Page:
Vascular calcification

  • Baydoun, Anwar (PI)

Project: Other

Project Details


Calcification is a common occurrence in end-stage renal failure and shows a strong correlation with declining renal function.

It often results in a diverse range of pathologies including calcific uraemic arteriolopathy, solid as well as extra-osseous soft tissue calcification of which vascular calcification (VC) is the most common and often the most clinically relevant corollary.

The existence of VC in chronic kidney disease (CKD) results in increased arterial stiffness, becoming predictive of secondary cardio-vascular complications with high morbidity and mortality.

The precise mechanisms that lead to VC in CKD subjects are poorly understood but it is accepted to be a delicate and well-controlled biological process that results in smooth muscle cells (SMCs) gaining an osteoblastic phenotype.

These complex changes may be regulated in vivo by circulating factors in plasma but it is not entirely clear how the various molecules act, nor is the complex interplay amongst the key factors established. Moreover, it is not clear whether the presence of the various factors in serum may be sufficient to regulate calcification outside of disease settings.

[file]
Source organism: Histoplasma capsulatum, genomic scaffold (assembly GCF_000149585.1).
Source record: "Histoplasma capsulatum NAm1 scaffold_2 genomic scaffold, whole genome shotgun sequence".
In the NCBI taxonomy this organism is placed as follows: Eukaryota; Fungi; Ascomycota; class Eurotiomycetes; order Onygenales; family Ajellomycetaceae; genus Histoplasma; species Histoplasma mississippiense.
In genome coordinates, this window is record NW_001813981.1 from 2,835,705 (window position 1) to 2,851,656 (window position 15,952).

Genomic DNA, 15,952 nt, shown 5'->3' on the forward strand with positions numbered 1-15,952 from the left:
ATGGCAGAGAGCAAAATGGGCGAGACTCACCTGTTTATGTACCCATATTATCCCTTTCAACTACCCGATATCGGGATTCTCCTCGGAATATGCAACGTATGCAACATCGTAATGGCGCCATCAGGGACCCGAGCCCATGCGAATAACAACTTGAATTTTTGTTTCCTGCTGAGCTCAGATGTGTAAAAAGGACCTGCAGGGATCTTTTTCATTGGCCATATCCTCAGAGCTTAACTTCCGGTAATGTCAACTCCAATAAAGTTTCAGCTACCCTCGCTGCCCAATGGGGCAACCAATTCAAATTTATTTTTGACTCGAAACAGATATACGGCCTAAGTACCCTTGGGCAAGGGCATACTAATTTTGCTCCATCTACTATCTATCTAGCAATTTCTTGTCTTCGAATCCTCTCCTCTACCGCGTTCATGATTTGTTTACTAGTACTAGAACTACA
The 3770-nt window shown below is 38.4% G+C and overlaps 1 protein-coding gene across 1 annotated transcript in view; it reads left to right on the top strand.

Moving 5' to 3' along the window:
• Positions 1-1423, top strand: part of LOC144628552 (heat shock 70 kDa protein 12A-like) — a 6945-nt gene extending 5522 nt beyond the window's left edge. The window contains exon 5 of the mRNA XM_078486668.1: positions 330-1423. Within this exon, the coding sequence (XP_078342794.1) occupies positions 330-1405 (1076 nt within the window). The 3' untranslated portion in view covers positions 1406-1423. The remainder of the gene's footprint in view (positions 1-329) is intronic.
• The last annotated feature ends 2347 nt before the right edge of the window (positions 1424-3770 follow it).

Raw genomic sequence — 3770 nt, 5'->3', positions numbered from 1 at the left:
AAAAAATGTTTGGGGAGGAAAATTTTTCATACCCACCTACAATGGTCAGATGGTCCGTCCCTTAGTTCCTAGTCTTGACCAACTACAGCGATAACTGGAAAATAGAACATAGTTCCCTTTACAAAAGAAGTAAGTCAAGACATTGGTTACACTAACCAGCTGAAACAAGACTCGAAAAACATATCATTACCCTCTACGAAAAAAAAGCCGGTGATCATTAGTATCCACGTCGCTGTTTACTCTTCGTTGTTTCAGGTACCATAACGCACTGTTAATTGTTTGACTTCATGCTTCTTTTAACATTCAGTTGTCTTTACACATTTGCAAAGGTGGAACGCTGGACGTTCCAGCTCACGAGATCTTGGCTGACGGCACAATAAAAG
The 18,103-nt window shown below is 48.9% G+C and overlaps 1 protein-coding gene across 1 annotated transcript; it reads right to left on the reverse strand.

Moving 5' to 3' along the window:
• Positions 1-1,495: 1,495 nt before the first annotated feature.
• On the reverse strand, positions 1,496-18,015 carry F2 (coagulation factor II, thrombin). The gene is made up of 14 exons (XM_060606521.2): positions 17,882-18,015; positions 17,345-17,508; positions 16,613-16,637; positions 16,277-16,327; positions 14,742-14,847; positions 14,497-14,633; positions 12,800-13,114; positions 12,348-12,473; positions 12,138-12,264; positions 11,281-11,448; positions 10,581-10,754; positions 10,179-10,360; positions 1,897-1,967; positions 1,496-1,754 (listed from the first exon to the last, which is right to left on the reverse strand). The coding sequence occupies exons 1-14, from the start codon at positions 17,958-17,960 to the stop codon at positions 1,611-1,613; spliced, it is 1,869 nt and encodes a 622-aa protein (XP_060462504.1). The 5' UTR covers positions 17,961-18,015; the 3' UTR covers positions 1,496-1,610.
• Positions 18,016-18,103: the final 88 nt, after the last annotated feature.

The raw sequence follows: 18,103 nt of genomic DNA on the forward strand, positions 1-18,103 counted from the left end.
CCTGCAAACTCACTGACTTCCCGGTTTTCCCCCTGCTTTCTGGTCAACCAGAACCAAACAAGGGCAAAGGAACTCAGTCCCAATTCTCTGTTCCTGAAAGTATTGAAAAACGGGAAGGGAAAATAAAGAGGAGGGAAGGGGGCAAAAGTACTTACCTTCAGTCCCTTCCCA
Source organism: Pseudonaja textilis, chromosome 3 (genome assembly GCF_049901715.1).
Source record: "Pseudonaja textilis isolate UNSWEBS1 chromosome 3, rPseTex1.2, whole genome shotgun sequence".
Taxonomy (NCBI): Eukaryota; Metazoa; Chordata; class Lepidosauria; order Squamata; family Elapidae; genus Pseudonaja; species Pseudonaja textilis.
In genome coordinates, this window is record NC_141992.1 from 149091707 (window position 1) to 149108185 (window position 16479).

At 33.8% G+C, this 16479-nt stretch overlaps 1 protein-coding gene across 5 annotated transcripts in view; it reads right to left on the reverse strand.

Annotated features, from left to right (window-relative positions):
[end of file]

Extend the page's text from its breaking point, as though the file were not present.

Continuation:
Our research in this area is aimed at establishing the in vitro calcific potential (ie ability to induce calcification) of serum and determining whether in vitro calcific potential correlates with the degree of renal impairment in vivo.

In parallel, we are also interested in identifying critical biomarker surrogates and mechanisms responsible for the calcific potential of the serum. This may lead to the development of diagnostic tools and inform therapeutic strategies.
Effective start/end date1/01/13 → …


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